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The Tertiary Principles of Plot: Plans, Gaps, Crises

The Tertiary Principles of Plot: Plans, Gaps, Crises

In storytelling, the primary principles of plot include goal, antagonist, conflict, and consequences. You can’t have a great plot without those elements first. The secondary principles of plot build directly off the primary, and they include progress, setbacks, costs, and turning points. As you likely guessed, the tertiary principles build off the prior two sets, and they include plans, gaps, and crises. 

Here is a very brief review of what we’ve covered so far.

Goal–the protagonist has a want that manifests in a concrete goal. (There are different types of goals and the goal may change, but a goal is necessary to create context for the plot.)

Antagonist–the antagonistic force is a form of opposition; and thus it is something in the way of the goal. (While there is often a primary antagonist, most stories will have multiple–and even temporary–antagonistic forces)

Conflict–because the protagonist and antagonist “want” opposing things (to some degree), this leads to conflict.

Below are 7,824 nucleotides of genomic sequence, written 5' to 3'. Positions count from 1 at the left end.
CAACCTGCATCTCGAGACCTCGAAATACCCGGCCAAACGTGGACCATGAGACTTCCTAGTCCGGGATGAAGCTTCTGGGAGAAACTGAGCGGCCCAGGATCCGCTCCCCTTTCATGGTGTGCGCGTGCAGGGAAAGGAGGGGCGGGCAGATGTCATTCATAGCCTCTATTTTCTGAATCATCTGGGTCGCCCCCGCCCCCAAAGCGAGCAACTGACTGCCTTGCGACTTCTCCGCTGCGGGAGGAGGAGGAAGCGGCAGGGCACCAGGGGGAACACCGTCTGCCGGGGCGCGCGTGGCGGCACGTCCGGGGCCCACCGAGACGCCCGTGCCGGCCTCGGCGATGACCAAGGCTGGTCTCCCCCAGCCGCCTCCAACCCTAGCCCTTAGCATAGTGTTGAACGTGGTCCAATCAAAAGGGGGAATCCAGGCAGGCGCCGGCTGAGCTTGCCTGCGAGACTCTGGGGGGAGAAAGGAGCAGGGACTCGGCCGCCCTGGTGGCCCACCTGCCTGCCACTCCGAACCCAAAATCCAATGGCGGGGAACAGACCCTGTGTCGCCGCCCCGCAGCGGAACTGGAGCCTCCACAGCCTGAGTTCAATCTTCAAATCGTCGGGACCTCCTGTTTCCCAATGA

Consequences–conflict only really matters when it carries consequences. This gives a plot a sense of cause and effect. Stakes appear as potential consequences. Ramifications appear as consequences that actually happen.

Progress–progress is used to measure how close the protagonist is to getting the goal. A sense of progress comes from reaching smaller goals within the larger goal.

Setbacks–setbacks happen when an antagonistic force blocks or pushes back the protagonist from his or her goal. They work as the opposite of progress.

Costs–when the protagonist moves forward and comes into conflict, there is often a sort of cost. This may be their physical or mental well-being, time, money, or any other sort of resource. Costs put responsibility and accountability on the protagonist as they exercise agency.

Turning Points–turning points appear as an action (event) or a revelation (information) that changes the cause-and-effect trajectory of the story (consequences). The plot was going one direction, but a turning point shifts it onto a new path.